Retrospective case series.Objective.
To share our institutional experience with spinal reconstruction for deformity correction in patients with a history of poliomyelitis.Summary of Background Data.
Polio and postpolio syndrome are not uncommonly related to a paralytic spinal deformity. Limited modern data exist regarding outcomes and complications after spinal reconstruction in this population.Methods.
A clinical database was reviewed for patients undergoing spinal reconstruction for polio-associated spinal deformity at our institution from 1985 to 2012. Relevant demographic, medical, surgical, and postoperative information were collected from medical records and analyzed. Preoperative and last follow-up Scoliosis Research Society-22 Questionnaire scores were recorded.Results.
A total of 22 patients with polio who underwent surgical deformity correction were identified. Mean age was 49 years (range, 12–74 yr), and 15 patients (68%) were female. Preoperative motor deficit was present in 14 of 22 (64%) patients. All patients underwent instrumented spinal fusion (mean, 13 vertebral levels, range, 3–18). Ten (10/22, 45%) patients developed major complications, and 4 patients (4/22, 18%) developed new postoperative neurological deficits. Neurological monitoring yielded a 13% false-negative rate. At 2-year follow-up, 20 of 22 patients maintained an average coronal correction of 25° (33%, P = 0.001) and sagittal correction of 25° (34%, P = 0.003). Minimum 2-year follow-up data were available for 11 of 22 (50%) patients. At an average of 72 months of follow-up (range, 28–134 mo), the mean Scoliosis Research Society-22 Questionnaire pain subscore improved from a mean of 2.75 to 3.6 (P = 0.012); self-image from 2.8 to 3.7 (P = 0.041); function from 3.1 to 3.8 (P = 0.036); satisfaction from 2.1 to 3.9 (P = 0.08); and mental health from 3.7 to 4.5 (P = 0.115).Conclusion.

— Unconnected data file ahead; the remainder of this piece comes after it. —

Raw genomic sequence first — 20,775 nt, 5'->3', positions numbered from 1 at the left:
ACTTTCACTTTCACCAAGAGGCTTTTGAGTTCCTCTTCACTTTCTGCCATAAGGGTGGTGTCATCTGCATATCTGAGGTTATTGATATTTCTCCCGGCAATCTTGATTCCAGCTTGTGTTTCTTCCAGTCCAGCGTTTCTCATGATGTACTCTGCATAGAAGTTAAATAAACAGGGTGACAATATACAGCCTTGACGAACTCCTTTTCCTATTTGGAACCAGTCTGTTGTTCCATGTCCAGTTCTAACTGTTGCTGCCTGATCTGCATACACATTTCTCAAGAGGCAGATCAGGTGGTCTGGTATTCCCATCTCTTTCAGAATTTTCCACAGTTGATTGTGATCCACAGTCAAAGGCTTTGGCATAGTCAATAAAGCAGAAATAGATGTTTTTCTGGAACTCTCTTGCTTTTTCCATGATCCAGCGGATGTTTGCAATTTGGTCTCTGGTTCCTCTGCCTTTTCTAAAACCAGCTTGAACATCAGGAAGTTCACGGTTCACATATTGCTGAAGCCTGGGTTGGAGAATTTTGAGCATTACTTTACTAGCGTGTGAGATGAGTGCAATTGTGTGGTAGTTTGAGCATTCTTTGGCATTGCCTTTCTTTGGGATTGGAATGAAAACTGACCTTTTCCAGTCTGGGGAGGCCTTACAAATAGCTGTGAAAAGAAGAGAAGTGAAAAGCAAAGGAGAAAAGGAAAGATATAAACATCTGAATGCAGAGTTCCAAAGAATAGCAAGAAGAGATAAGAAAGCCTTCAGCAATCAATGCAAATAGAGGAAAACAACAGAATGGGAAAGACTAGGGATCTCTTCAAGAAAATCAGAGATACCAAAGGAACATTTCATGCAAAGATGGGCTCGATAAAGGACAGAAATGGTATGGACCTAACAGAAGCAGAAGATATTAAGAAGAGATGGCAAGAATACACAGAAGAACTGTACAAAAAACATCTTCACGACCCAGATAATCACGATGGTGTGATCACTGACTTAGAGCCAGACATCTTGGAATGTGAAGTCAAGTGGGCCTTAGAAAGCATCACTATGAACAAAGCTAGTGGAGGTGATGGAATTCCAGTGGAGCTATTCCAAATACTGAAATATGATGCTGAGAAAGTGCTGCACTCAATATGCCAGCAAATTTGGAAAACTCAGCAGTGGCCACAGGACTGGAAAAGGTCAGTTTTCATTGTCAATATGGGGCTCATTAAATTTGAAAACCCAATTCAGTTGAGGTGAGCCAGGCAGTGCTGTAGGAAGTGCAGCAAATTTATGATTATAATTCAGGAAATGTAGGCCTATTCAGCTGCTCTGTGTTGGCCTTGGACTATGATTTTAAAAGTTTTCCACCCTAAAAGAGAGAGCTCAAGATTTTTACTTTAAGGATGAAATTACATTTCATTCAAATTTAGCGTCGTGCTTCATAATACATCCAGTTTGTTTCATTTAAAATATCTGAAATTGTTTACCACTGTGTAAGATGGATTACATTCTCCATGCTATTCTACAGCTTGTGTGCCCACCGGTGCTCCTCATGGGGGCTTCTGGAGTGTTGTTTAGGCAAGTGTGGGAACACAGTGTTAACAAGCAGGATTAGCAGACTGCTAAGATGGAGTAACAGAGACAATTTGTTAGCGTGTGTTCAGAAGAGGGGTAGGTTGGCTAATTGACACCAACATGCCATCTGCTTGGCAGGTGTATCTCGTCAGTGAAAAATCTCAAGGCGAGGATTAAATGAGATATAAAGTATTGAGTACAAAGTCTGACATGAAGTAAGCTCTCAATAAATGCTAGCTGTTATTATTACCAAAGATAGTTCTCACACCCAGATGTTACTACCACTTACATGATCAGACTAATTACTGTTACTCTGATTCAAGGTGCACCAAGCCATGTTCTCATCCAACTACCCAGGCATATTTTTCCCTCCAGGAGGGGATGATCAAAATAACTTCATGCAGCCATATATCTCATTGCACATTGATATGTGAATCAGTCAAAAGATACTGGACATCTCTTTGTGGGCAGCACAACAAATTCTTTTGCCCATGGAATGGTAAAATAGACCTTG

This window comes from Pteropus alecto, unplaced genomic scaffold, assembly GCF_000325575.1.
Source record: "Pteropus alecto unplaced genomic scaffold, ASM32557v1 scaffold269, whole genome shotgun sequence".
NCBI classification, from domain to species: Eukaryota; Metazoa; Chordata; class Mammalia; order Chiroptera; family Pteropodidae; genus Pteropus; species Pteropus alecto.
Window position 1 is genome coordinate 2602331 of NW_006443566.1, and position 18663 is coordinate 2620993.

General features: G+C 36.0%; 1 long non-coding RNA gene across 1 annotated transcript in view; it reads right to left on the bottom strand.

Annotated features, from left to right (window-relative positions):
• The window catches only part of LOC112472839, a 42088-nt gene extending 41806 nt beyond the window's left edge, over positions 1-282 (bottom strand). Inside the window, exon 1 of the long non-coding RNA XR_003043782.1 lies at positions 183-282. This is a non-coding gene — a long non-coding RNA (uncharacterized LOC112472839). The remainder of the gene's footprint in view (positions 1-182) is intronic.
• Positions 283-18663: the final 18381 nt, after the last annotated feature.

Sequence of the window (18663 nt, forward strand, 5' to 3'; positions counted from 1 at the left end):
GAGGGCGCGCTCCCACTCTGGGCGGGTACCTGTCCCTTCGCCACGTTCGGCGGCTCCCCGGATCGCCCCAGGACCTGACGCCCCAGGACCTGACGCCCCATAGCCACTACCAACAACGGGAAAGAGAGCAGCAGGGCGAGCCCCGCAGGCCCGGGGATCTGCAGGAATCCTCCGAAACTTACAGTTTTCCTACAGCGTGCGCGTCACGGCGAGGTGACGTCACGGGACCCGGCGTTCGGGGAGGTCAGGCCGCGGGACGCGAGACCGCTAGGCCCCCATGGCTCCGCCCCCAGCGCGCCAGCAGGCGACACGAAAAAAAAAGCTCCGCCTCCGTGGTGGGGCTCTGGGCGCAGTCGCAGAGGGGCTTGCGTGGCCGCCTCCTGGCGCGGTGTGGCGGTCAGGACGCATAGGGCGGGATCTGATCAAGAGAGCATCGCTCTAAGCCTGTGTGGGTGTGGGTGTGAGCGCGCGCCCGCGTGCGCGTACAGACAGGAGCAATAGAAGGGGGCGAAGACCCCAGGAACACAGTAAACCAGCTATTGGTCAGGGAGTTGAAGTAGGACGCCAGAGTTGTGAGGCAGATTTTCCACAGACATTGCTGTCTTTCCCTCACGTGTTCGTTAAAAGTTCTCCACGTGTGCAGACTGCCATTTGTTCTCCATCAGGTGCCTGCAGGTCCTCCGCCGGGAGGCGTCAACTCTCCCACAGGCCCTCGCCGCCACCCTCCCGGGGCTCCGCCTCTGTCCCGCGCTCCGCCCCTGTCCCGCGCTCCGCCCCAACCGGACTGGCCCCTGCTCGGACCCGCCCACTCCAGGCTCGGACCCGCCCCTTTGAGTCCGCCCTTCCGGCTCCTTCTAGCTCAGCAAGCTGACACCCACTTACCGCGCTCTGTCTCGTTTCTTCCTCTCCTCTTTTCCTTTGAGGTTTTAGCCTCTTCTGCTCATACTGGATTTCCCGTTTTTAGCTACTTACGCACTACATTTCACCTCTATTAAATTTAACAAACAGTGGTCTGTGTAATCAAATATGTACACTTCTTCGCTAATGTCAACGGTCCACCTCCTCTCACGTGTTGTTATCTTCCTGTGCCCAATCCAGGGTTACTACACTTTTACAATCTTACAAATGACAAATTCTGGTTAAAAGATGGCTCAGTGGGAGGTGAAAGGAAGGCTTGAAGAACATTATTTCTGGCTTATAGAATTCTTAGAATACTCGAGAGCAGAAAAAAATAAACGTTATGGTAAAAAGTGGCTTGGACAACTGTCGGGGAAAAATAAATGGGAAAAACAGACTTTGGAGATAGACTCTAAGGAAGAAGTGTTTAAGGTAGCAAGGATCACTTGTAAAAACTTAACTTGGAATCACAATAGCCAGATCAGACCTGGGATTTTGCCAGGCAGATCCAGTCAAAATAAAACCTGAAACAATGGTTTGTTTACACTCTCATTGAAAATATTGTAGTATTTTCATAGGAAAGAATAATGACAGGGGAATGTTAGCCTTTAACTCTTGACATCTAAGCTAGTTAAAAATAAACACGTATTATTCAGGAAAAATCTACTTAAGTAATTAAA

Spine reconstruction for poliomyelitis-associated deformity was associated with high complication rates (54%) and sometimes unreliable neurological monitoring data. Despite this, patients undergoing spine reconstructions had significantly improved outcome scores. These data may help surgeons to appropriately counsel this complicated patient population.